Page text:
West Suffolk Hospital in Bury St Edmunds sees ever more dental patients turning to A&E for help, figures reveal
Hundreds of patients with dental problems attended West Suffolk Hospital’s A&E last year, new figures have revealed as a ‘major crisis’ over dentistry access continues to grip the county.
In 2021, 344 people turned to the emergency department at the Bury St Edmunds hospital to relieve issues with their teeth – a figure which has gradually increased over the last four years as NHS services at dental clinics have dwindled with problems cited with the NHS dental contract.
The data, released by West Suffolk NHS Foundation Trust following a Freedom of Information (FOI) request by SuffolkNews, shows that 308 of those patients received some form of treatment – the majority receiving verbal or written advice or prescriptions/medicines.
In 2018, A&E dental attendance stood at 178 with 232 the following year, 238 in 2020 and it has seen 90 patients so far this year.
The most common problems were dental abscess (694 since 2018), caries (159), toothache (105) and infection (67).
Toothless in England, which is calling for reforms to the NHS dental contract that will encourage dentists to provide NHS treatments, dubbed the figures ‘truly shocking’ and said it was ‘time for the government to stop prevaricating’.
The contract, with dentists paid a flat fee for services, has been branded by the British Dental Association as ‘not fit for purpose’ and last year dental practice Sycamore House, in Bury St Edmunds, slashed its NHS services after the contract pushed it to the ‘edge of viability’.
At the time, they said the contract and funding arrangements had become a ‘toxic cocktail of targets, claw-backs and penalties’.
Healthwatch Suffolk said with the lack of NHS provision, people were ‘desperately resorting’ to contacting their GP practices and A&E departments – ‘placing additional pressure on already stretched services’.
Meanwhile, a 26-year-old Bury St Edmunds woman revealed she had no option but to turn to A&E for help which resulted in emergency surgery.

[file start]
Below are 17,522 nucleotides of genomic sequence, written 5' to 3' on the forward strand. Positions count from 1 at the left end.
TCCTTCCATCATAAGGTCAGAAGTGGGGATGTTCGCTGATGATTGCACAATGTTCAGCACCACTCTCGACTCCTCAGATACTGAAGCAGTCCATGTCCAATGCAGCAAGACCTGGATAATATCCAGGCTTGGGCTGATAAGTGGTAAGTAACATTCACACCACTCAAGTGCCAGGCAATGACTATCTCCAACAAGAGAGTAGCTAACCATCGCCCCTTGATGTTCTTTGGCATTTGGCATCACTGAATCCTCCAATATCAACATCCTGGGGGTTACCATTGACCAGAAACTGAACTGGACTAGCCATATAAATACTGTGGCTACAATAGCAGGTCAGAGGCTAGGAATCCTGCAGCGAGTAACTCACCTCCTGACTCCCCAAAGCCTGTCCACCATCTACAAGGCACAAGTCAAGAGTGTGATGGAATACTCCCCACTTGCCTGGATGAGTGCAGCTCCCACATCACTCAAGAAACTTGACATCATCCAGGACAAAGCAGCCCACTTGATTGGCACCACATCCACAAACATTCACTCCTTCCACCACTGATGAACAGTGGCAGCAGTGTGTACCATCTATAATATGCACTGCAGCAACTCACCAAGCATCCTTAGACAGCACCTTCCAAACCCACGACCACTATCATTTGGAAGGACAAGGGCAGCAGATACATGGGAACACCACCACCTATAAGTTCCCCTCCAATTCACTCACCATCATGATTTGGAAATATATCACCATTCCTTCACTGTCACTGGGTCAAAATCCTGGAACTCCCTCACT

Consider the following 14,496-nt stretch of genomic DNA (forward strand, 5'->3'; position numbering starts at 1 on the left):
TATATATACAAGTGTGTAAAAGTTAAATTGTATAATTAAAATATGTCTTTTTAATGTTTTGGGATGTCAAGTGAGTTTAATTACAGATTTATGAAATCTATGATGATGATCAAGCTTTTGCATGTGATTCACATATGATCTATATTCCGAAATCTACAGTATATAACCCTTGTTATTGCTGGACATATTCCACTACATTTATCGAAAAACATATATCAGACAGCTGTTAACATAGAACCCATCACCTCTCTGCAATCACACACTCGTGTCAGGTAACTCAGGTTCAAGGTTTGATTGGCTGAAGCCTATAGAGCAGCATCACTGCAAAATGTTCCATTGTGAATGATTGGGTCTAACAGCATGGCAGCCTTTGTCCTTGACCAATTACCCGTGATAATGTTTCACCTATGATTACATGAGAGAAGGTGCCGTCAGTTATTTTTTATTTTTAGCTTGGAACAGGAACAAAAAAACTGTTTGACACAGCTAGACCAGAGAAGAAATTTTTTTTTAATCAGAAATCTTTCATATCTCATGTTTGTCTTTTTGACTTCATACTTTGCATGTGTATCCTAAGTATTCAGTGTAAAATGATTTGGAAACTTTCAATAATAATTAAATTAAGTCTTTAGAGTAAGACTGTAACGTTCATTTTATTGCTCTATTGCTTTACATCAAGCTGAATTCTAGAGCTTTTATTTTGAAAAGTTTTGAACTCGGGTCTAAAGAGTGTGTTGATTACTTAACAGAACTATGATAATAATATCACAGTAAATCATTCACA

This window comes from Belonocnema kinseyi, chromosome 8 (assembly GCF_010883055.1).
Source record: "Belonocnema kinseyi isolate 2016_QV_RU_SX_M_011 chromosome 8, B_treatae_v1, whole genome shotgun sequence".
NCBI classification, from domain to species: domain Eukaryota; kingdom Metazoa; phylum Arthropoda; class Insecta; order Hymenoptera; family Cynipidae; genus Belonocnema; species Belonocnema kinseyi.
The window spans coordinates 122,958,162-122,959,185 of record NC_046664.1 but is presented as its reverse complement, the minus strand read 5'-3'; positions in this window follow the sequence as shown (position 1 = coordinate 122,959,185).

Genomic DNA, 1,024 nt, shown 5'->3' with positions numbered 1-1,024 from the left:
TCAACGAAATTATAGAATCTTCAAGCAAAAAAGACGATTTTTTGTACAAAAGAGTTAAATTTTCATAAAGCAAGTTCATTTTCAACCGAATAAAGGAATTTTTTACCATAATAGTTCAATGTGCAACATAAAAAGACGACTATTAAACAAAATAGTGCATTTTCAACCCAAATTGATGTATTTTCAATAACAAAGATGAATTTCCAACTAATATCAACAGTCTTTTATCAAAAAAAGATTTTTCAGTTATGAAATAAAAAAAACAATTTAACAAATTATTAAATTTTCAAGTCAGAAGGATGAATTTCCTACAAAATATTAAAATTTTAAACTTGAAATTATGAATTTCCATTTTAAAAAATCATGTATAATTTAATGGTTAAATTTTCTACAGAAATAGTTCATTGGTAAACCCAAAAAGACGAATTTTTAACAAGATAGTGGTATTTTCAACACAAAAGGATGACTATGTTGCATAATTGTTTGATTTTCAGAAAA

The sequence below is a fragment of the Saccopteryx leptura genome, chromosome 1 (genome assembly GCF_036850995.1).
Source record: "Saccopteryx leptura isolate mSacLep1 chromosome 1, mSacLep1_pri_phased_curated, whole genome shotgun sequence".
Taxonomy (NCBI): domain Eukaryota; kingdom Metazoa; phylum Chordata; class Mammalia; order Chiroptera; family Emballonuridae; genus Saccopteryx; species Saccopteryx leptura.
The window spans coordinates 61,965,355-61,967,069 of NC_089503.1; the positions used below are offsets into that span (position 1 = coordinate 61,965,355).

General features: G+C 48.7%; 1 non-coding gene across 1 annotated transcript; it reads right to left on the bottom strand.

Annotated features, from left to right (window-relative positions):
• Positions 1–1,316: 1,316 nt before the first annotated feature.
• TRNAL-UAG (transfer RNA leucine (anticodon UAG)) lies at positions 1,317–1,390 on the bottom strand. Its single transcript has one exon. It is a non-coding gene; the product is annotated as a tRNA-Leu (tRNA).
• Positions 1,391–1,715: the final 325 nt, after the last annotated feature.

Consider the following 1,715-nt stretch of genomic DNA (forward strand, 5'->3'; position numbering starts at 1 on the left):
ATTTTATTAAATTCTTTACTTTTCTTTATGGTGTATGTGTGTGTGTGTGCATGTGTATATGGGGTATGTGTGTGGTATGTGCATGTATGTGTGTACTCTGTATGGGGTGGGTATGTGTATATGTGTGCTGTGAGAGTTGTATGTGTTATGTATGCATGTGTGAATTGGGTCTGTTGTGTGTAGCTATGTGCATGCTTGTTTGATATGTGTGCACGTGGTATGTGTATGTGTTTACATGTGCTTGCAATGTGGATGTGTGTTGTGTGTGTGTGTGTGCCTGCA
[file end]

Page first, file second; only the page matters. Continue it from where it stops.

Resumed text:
To solve the crisis, NHS England says it is inviting NHS contract holders to take on extra activity and MP Jo Churchill has pressed the Secretary of State to ‘find a solution to fix services in dental deserts like Bury St Edmunds’.
Last June, Pippa Phipps, 26, of Bury St Edmunds, went to A&E after a root canal at James Paget University Hospital – to treat a problem which developed while away in Hemsby – led to an abscess.
“I could barely talk or swallow without it hurting,” she said.
Miss Phipps went straight to Ipswich Hospital as she felt she was more likely to receive treatment than if she went to West Suffolk.
She was transferred to Norfolk and Norwich University Hospital for an emergency operation to remove two teeth.
Last week, Miss Phipps also sought help from Dentaid in Bury for a cracked tooth and an infection. She was one of he first people there at the unit on Thursday and the charity removed the tooth but she was ‘shocked’ at the large numbers who needed treatment.
Dentaid saw 33 patients in Bury including three children, with most needing painful teeth to be extracted or fillings.
The charity also gave everyone oral cancer checks and dental health advice.
Miss Phipps said she moved away from Bury for a period and, when she returned, was unable to find an NHS dentist.
“I’m on disability benefits and universal credit so there is literally no way I can afford to get a private dentist,” she said.